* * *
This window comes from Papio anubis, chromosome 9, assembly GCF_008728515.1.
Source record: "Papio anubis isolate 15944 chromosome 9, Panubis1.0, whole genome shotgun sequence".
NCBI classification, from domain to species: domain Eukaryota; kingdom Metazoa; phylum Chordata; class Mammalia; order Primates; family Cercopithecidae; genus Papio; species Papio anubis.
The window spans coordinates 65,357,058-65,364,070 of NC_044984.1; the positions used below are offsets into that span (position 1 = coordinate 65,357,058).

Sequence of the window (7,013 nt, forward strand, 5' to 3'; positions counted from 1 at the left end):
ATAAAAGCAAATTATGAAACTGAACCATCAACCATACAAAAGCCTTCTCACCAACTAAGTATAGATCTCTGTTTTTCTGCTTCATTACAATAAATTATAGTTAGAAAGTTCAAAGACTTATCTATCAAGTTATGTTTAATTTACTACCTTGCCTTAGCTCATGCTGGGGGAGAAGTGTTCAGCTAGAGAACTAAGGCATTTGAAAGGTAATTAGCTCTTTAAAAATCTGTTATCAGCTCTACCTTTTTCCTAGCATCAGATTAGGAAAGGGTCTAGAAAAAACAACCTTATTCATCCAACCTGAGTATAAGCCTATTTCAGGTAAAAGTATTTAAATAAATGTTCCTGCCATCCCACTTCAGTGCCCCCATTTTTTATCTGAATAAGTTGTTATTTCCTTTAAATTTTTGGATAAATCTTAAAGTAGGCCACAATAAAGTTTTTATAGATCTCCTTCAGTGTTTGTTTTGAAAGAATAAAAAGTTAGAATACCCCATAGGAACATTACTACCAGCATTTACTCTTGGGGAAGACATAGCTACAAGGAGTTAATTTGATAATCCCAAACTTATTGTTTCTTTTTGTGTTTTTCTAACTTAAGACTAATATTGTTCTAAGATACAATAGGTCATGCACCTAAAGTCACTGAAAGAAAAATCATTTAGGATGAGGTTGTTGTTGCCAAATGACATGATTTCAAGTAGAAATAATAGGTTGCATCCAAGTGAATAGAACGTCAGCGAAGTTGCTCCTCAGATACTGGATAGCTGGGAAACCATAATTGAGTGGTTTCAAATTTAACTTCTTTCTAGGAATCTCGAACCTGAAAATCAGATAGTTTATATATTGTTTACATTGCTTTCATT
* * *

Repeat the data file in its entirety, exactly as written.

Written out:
This window comes from Papio anubis, chromosome 9, assembly GCF_008728515.1.
Source record: "Papio anubis isolate 15944 chromosome 9, Panubis1.0, whole genome shotgun sequence".
NCBI classification, from domain to species: domain Eukaryota; kingdom Metazoa; phylum Chordata; class Mammalia; order Primates; family Cercopithecidae; genus Papio; species Papio anubis.
The window spans coordinates 65,357,058-65,364,070 of NC_044984.1; the positions used below are offsets into that span (position 1 = coordinate 65,357,058).

Sequence of the window (7,013 nt, forward strand, 5' to 3'; positions counted from 1 at the left end):
ATAAAAGCAAATTATGAAACTGAACCATCAACCATACAAAAGCCTTCTCACCAACTAAGTATAGATCTCTGTTTTTCTGCTTCATTACAATAAATTATAGTTAGAAAGTTCAAAGACTTATCTATCAAGTTATGTTTAATTTACTACCTTGCCTTAGCTCATGCTGGGGGAGAAGTGTTCAGCTAGAGAACTAAGGCATTTGAAAGGTAATTAGCTCTTTAAAAATCTGTTATCAGCTCTACCTTTTTCCTAGCATCAGATTAGGAAAGGGTCTAGAAAAAACAACCTTATTCATCCAACCTGAGTATAAGCCTATTTCAGGTAAAAGTATTTAAATAAATGTTCCTGCCATCCCACTTCAGTGCCCCCATTTTTTATCTGAATAAGTTGTTATTTCCTTTAAATTTTTGGATAAATCTTAAAGTAGGCCACAATAAAGTTTTTATAGATCTCCTTCAGTGTTTGTTTTGAAAGAATAAAAAGTTAGAATACCCCATAGGAACATTACTACCAGCATTTACTCTTGGGGAAGACATAGCTACAAGGAGTTAATTTGATAATCCCAAACTTATTGTTTCTTTTTGTGTTTTTCTAACTTAAGACTAATATTGTTCTAAGATACAATAGGTCATGCACCTAAAGTCACTGAAAGAAAAATCATTTAGGATGAGGTTGTTGTTGCCAAATGACATGATTTCAAGTAGAAATAATAGGTTGCATCCAAGTGAATAGAACGTCAGCGAAGTTGCTCCTCAGATACTGGATAGCTGGGAAACCATAATTGAGTGGTTTCAAATTTAACTTCTTTCTAGGAATCTCGAACCTGAAAATCAGATAGTTTATATATTGTTTACATTGCTTTCATT